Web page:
A Sauna is, according to Wikipedia:
“a small room or building designed as a place to experience dry or wet heat sessions”
and the sauna, as we know it in the Western world, originated in Finnland. Indeed in the Middle Ages saunas had become very popular all across Europe, but the spread of syphilis in the 1500’s and the fear of this disease caused a large decline in the usage of saunas in all parts of Europe, except for Finnland where the disease did not take such a hold. And this in part is why we now tend to associate the sauna with Finnland.
So much for the history lesson, right!!.
What is exciting and encouraging for those of us who are dealing with blood pressure concerns, or those of us who want to avoid developing hypertension, is the fact saunas can in fact be part of a healthy treatment plan targeted at helping to control blood pressure.
The Goods on Saunas
Before delving into the effects of a sauna on blood pressure and the studies confirming such findings, it is important to establish that in the world of today there are several different kinds of saunas.
The original sauna consisted of a fireplace upon which large stones were placed and then water was thrown on to the stones to produce steam. Their use was very pragmatic, as the elevated temperature, or at least the impression the steam gave, enabled the home dwellers to remove their attire.
Things have come along way since those days, and nowadays there are several types of saunas.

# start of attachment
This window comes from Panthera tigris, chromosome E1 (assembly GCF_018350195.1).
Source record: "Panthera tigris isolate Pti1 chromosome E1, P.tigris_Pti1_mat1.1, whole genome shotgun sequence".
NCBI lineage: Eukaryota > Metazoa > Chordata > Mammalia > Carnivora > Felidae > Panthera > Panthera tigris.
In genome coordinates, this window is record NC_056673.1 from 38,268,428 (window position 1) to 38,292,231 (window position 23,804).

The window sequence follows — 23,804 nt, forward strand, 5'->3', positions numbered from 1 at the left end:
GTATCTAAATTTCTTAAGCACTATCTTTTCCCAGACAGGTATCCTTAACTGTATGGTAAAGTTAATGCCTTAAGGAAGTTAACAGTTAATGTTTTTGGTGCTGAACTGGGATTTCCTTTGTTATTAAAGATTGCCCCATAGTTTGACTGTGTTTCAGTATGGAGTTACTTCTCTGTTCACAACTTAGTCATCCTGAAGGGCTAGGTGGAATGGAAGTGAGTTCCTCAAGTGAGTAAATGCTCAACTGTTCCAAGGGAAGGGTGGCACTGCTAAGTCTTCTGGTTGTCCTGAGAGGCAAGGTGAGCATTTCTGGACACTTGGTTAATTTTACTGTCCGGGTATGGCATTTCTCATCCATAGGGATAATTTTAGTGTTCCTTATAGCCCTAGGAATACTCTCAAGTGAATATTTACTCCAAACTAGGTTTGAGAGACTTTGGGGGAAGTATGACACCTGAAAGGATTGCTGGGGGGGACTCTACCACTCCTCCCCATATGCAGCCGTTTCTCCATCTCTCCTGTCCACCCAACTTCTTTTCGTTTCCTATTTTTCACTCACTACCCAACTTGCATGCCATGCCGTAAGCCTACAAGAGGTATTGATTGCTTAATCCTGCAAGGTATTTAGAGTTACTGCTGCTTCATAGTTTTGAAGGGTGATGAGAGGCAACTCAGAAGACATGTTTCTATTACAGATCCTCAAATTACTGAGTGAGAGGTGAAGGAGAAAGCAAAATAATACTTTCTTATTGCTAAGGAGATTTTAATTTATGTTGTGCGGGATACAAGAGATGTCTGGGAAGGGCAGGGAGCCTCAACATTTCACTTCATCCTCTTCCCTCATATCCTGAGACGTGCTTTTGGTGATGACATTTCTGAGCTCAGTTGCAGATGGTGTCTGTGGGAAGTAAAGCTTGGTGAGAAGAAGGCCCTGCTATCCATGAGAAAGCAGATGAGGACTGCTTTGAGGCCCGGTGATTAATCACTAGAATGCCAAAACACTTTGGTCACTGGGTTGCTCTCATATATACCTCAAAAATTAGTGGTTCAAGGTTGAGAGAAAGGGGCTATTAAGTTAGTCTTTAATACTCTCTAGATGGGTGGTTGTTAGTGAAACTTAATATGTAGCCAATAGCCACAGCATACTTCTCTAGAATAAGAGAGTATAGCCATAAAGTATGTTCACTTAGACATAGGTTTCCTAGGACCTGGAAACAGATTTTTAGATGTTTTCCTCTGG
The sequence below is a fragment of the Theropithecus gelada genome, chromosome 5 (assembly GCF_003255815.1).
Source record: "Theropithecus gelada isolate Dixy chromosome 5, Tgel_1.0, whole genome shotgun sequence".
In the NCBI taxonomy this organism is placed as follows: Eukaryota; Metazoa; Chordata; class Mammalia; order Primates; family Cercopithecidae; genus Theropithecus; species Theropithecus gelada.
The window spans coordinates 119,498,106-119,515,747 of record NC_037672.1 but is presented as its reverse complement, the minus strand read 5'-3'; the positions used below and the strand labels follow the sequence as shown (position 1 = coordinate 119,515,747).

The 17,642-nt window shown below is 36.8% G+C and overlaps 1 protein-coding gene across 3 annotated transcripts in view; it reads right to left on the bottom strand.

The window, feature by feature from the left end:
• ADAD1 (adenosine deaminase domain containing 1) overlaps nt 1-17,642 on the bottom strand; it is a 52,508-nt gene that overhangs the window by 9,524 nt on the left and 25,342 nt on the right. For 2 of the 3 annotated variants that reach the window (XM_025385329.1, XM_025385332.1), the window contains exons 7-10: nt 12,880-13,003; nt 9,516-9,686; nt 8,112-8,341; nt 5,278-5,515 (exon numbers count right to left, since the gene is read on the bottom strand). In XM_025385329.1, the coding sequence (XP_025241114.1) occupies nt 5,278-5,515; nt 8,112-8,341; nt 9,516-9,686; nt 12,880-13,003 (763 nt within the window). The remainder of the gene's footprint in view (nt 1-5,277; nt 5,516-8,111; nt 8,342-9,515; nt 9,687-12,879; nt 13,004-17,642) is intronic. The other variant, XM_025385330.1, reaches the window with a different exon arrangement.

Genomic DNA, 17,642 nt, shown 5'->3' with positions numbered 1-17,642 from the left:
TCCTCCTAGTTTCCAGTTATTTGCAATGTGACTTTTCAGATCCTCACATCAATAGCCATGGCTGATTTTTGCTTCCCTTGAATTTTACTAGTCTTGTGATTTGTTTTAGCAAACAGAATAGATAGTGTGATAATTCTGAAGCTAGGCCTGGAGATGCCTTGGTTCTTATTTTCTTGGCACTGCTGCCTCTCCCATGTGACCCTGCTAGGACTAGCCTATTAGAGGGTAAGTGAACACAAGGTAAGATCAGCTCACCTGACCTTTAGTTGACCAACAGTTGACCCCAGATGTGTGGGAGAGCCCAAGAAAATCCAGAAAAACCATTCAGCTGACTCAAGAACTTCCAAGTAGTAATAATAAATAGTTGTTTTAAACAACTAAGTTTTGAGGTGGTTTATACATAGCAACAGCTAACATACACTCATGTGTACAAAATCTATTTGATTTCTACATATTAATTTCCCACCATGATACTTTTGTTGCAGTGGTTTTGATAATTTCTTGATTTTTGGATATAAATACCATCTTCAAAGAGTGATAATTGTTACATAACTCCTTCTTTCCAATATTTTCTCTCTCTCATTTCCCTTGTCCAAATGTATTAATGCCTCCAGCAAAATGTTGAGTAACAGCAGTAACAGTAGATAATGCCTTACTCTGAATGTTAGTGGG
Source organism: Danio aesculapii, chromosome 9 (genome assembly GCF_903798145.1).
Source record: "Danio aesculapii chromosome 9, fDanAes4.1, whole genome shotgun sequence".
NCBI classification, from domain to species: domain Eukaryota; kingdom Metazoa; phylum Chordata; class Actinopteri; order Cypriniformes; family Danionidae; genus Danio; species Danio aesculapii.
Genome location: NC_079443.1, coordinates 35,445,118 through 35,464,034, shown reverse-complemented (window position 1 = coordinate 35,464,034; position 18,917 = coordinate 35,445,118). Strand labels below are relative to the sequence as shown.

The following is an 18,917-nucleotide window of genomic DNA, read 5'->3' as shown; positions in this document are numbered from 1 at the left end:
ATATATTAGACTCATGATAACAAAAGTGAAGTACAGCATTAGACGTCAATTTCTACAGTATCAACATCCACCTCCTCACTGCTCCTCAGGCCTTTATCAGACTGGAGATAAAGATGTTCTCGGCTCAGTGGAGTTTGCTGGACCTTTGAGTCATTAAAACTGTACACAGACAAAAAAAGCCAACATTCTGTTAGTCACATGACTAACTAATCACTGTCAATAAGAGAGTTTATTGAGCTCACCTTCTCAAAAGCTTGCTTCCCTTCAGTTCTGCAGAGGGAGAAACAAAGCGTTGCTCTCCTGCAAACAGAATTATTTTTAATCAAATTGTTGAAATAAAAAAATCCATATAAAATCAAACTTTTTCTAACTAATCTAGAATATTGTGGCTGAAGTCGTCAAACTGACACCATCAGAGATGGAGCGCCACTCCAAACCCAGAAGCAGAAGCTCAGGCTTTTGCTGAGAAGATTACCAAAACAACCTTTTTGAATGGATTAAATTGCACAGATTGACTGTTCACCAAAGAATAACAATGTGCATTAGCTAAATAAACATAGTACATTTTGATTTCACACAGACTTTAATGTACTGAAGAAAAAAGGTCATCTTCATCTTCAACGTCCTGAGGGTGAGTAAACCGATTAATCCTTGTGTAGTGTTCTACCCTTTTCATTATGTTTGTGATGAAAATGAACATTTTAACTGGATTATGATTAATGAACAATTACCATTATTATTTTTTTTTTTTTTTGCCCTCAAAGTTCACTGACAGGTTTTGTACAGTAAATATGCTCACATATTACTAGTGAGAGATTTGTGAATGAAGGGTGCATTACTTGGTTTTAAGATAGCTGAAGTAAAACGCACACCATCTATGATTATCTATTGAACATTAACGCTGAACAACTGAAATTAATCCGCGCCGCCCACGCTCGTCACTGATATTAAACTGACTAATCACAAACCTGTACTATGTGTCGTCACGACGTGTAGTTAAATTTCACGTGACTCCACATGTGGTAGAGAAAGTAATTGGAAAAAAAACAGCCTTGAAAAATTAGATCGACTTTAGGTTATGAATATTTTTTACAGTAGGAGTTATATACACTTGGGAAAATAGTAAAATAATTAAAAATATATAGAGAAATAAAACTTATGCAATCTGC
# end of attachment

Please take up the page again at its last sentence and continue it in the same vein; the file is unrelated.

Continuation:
- wet saunas
- dry saunas
- smoke saunas
- steam saunas
… and electric stove saunas seem to be the most widely favoured in many places, including fitness establishments, gyms, hotels and especially in the urban areas. The stones are heated and kept at a certain temperature using electric heating elements and a thermostat with a timer. Infrared saunas are also growing in popularity!
Do Saunas lower Blood Pressure?
Now lets have a look at the science and some research in order to answer this question.
First of all we have a study from …. where? Yes, you guessed it Finnland.
In this study researchers looked at the effects of sauna bathing on a group of Finns over a period of 25 years. And what they discovered was that people who followed a regular sauna bathing routine had a lower risk of developing high blood pressure. And the more often a week these test subjects had a sauna the better the outcome was!
For example, spending time in a steam room two or three times a week led to a drop in the risk of having hypertension by 24 percent. And those who visited four to seven times a week had risk factor of almost 50 percent lower.
How does this work?
The postulated reason that saunas have this blood pressure lowering impact is quite simple. The warmth of the sauna causes the blood vessels to relax and this increased elasticity of the vessels enables easier blood flow, which consequently reduces blood pressure.
Also, the increased demand on the cardiovascular system caused by the intense heat also helps to train and strengthen this system, which also leads to lower blood pressure as the heart learns to pump more efficiently. And this increase in heart work rate also helps to release Nitric Oxide which dilates blood vessels – very similar to exercising!
In addition to this, the amount of sweating caused by the intense heat acts had a diuretic effect. And diuretics are almost always the first type of blood pressure lowering medications a Doctor turns to in order to treat high blood pressure.